Chinkin - Ornamental Beauty Created by the Art of Carving

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The History of Chinkin

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Chinkin has a long history, and originated in China.
Chinkin is called "Sokin" in China. It is said that it was begun during the Sung Dynasty (618 - 1279), and developed most significantly at the beginning Ming Dynasty (1368 - 1644). Sokin work came to Japan during the early Muromachi Era (1336 - 1573). Soon, the sokin technique was copied to make Japan's own products. This is how Chinkin began in Japan.

Chinkin was brought to Wajima for the first time during the Kyoho Period (1716 - 1735) of the Edo Era. A carpenter in Wajima called Gorobei made some carving on the lacquerware after seeing Sokin work brought from China. This is said to be the beginning of Chinkin work in Wajima. One document says that during the Meiwa Period (1764 - 1771) of the Edo Era, Kasaya Sajiemon sent Tachi Junsuke (later named Sensuke, whose pen name was Gasui) to Kyoto, and had him learn painting and Chinkin techniques. Later, Tachi Junsuke returned to Wajima and established the foundation of Wajima Chinkin seen today.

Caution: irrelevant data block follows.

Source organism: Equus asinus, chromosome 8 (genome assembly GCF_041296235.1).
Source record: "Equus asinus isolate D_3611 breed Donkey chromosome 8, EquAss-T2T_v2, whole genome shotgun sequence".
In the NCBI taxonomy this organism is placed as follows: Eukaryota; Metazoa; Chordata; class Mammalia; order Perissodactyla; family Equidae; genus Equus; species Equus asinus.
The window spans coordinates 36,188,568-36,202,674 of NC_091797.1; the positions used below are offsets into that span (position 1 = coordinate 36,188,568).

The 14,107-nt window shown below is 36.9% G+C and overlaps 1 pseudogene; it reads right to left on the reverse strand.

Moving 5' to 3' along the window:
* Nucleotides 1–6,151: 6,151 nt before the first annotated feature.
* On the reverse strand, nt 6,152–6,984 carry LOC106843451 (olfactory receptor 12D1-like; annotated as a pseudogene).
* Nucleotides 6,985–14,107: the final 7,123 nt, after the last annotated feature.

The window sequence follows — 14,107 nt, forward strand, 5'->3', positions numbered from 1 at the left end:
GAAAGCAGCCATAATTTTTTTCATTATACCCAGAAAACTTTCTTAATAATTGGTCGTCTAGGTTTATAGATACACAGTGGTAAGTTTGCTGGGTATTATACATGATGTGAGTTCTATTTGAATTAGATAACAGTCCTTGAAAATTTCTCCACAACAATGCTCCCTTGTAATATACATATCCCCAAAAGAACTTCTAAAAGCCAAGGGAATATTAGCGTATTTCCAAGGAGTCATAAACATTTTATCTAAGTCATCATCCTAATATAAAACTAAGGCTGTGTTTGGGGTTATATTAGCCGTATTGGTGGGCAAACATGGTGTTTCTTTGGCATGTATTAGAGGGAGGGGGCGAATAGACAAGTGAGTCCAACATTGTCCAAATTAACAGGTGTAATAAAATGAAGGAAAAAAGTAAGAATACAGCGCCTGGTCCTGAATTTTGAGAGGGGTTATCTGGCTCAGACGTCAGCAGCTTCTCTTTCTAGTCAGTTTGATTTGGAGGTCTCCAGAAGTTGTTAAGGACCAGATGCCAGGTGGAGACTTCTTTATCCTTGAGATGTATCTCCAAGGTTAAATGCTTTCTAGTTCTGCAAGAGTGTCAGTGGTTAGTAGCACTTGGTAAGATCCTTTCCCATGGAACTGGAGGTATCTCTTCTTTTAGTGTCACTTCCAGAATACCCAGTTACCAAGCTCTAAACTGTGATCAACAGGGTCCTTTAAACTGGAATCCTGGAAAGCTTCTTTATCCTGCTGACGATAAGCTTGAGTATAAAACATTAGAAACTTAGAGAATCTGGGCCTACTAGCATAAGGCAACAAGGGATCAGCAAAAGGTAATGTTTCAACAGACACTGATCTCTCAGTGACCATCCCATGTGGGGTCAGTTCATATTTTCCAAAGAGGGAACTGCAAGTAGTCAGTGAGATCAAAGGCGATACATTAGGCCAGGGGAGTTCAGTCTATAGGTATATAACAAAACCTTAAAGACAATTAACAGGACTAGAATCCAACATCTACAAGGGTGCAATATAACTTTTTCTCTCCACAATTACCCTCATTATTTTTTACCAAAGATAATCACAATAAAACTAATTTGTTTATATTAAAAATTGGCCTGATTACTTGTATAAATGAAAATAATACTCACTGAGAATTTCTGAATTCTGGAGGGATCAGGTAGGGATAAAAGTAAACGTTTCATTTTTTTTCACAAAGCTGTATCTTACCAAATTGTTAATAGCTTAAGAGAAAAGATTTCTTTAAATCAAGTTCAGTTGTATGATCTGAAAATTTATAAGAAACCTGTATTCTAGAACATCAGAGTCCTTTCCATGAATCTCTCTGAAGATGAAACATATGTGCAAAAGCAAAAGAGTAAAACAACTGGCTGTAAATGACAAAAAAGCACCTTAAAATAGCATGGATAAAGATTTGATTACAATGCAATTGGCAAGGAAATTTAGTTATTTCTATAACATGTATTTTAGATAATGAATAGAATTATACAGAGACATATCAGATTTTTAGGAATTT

As the sturdy Wajima-nuri lacquer work was well-suited to Chinkin work, and could be done more cheaply than Makie, Chinkin soon took root and developed rapidly in Wajima. From the Meiji to Taisho Eras, Wajima produced great Chinkin artists like Hashimoto Sesshu and Funakake Sojiro, contributing to the unique development of Wajima Chinkin. But among all, the most notable Chinkin artist was Mae Taiho. He raised the level of Chinkin to an art-form. Chinkin carving was made mainly in lines until Mae Taiho created a three-dimensional appearance and textured quality using a dot engraving method. This brought about a revolution in conventional Chinkin techniques. The Chinkin artists and craftsmen that followed Mae Taiho developed the potential for expression with Chinkin to the level that it has reached today.